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Posted: 4/29/2001 8:43:46 PM EDT
If you've ever had it you know that smoked cheese is the shiznit, I've tried and failed several times smoking it myself, Anyone know how? If you build a little teeny fire soas not to melt it'd stand to reason it'd take more time but then the cheese would spoil. Should the water be turned on or no? smokers kick ass.
Link Posted: 4/29/2001 8:48:43 PM EDT
Originally Posted By erickm: If you've ever had it you know that smoked cheese is the shiznit, I've tried and failed several times smoking it myself, Anyone know how? If you build a little teeny fire soas not to melt it'd stand to reason it'd take more time but then the cheese would spoil. Should the water be turned on or no? smokers kick ass.
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I might guess that "smoked" cheese has some sort of smoke flavor added to the curds while being made, but I'm not sure. I really doubt that you can smoke cheese with a smoker. Smoked salmon is something else entirely. Smokers ARE awesome in that respect. Juggernaut
Link Posted: 4/29/2001 8:49:03 PM EDT
I tried smokin' some cheese one time.........could'nt keep it lit [:D]
Link Posted: 4/29/2001 8:51:31 PM EDT
Originally Posted By DizzyRooster: I tried smokin' some cheese one time.........could'nt keep it lit [:D]
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LMAO...I thought this was going to be another NSFjojo clove smoking thread on first sight...
Link Posted: 4/29/2001 9:55:55 PM EDT
Erickm-- I have a smoker that smokes rather than cooks the stuff. It has a little electric coil in the bottom, has a little "frying" pan you put the wood chips in, and it smokes and dries the stuff. It works great for smoked salmon, jerky, turkey, hams, etc. The bigger stuff (turkey and ham), I put in an oven to finish cooking. I believe the model is "Big Chief" (not sure of the maker). Now, to smoke cheese--if you have a regular (charcoal, gas or electric) smoker, you do need a very low heat source. As low as you can go and still make the wood chips smoke. Take the lid off the smoker. Take a BIG cardboard box--one that will more than cover the top of the smoker where the lid goes. Cut a few holes in the bottom of the box for the smoke to come in--not too many or too big, or the hot smoke will melt the cheese. Suspend the cheese from a rack in the middle of the cardboard box. Check it frequently to make sure it is not melting or getting too soft. It doesn't take long to smoke cheese. One time I tried it by freezing the cheese first--it seemed to help keep the cheese from melting or "weeping" like it normally does. Good luck. AFARR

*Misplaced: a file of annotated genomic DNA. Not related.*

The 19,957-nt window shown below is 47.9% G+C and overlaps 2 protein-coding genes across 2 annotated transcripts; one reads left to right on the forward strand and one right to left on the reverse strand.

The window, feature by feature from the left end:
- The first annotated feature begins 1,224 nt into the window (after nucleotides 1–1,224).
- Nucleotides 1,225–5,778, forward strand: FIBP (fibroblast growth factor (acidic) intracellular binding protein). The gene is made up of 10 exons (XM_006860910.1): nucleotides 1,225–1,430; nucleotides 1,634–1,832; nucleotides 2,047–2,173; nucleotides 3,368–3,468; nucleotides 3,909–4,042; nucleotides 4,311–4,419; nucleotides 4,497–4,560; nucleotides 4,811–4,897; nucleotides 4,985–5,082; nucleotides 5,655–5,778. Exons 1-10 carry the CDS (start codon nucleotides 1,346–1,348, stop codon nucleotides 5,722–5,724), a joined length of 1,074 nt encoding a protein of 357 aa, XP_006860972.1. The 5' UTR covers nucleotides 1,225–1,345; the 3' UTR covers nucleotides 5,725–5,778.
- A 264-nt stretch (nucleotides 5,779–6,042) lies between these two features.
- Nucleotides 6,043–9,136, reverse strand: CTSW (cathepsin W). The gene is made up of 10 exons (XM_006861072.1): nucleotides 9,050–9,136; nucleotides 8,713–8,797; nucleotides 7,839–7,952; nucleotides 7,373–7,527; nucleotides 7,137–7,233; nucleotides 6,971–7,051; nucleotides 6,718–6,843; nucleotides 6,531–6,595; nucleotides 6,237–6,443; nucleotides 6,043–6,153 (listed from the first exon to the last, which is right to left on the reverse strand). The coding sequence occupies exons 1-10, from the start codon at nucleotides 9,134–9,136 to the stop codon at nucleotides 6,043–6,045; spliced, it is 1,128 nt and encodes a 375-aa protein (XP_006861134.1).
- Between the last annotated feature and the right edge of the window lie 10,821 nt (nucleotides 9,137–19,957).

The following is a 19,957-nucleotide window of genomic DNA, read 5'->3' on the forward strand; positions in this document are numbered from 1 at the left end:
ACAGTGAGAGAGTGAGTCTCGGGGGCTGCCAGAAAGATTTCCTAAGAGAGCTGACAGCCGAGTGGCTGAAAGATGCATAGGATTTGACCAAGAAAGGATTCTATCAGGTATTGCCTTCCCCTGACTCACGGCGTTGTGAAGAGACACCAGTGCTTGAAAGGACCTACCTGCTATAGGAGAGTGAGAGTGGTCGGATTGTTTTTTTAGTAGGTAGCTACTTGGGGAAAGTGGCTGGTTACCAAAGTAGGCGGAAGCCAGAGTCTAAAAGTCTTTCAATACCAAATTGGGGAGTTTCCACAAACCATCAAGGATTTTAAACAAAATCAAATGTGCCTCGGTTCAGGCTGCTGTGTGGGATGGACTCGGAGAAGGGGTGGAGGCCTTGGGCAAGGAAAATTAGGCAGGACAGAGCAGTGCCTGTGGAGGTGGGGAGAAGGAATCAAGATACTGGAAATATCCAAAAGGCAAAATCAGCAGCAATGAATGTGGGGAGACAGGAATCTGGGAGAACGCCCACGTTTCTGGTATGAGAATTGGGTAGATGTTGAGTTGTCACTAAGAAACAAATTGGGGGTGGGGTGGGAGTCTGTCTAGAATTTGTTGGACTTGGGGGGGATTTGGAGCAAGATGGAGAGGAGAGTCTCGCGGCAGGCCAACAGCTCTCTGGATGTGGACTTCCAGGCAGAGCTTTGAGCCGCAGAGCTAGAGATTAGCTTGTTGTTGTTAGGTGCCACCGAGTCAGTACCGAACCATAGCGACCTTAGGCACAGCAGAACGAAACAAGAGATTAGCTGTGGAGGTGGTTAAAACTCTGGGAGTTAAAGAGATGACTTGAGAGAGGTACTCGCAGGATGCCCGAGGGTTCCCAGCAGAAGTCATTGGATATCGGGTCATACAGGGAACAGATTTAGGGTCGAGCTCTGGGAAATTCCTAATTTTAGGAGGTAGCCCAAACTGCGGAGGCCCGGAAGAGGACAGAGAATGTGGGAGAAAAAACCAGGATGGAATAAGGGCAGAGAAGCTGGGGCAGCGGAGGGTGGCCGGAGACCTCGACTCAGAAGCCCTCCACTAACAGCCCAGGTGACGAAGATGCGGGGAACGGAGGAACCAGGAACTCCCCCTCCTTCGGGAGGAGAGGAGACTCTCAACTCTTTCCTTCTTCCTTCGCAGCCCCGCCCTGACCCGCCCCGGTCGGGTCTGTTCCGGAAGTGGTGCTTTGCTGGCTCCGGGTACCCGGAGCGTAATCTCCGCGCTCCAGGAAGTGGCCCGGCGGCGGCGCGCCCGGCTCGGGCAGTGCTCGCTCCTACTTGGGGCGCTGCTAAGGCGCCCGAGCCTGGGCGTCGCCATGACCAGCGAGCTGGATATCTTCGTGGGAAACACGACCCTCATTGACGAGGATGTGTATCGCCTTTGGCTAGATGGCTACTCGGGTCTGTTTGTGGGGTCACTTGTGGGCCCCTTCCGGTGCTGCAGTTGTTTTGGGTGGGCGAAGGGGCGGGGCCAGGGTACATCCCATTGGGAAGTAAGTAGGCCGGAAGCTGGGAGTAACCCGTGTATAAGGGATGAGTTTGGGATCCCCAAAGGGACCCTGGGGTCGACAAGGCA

Link Posted: 4/29/2001 9:59:45 PM EDT
Dude, you just like hit my area of expertise on this one. My father was a commercial cheese Quality assurance line man. Come home everyday and tell me a new aspect of the cheese business. Okay, I suppose you'd like to make smoky cheddar, correct? Well, the best way is to make it fresh in your home. Check this out, courtesy of my Dad, Line inspector 2. This is how it goes: Cheesemaking capitalises on the curdling of milk. You gotta have milk. Goat milk makes hard cheese, and you get more. But cow milk makes softer and better mouth-feel cheese. Cheese is really a form of fermented milk except you can't get drunk off it. Wanna make some real country style cheese? They take some nice soured milk or whey and leave it out for a day. That'll be your starter culture. You need rennet now. Got your cattle stomach lining removal tool handy? Get one. Now it's the 4th stomach you take it from. Got it? Good. Put it all in the cheese mold in that order, making sure to get it to 29 degrees celsius before adding rennet. Now smoky cheddar is the hard thing to make. It's more complex than your basic press-and-salt cheddar. To make the smokey cheddar part you have to get eye of newt. Nah, just kidding. Just get yerself down to the local supermarket and buy it you cheap do it yourselfer, it aint worth all the trouble. NSF
Link Posted: 4/29/2001 10:02:00 PM EDT
Gosh, I saw the topic title and was just wondering how in the hell do you smoke cheese.
Link Posted: 4/29/2001 10:16:24 PM EDT
First, you have to cut it...
Link Posted: 4/29/2001 10:57:57 PM EDT
[:D]I think that would cause harding of the lungs[:D]
Link Posted: 4/30/2001 6:19:05 PM EDT
Go here : http://www.bbq-porch.org/ Download the FAQ. Read Section 21 How to smoke Cheese. If you don't have a ready source of wood, go here : http://www.bbqrsdelight.com/. They sell pelletized real wood. I used some Apple last night to make smoked Meat Loaf. Mighty Tasty! Enjoy
Link Posted: 4/30/2001 7:17:43 PM EDT
You people AMAZE me. God I love this place. Is there anything you guys dont know. Wonderful source of info. Keep up the good work.
Link Posted: 4/30/2001 7:44:04 PM EDT
coolness thanks for the info especially that bbq site lotsa cool stuff I didnt know on there
Link Posted: 4/30/2001 7:56:06 PM EDT
I talked to a guy one time that does this for a living. He said there is a 5 degree temperature range that you have to keep it at, below it and it would'nt take the smoke and above it and it would melt. I'm not sure on this but I think he said 260 degrees.
Link Posted: 4/30/2001 8:28:45 PM EDT
I use a bong, but Zig-Zags seem to work well too...[smoke][smoke][smoke]
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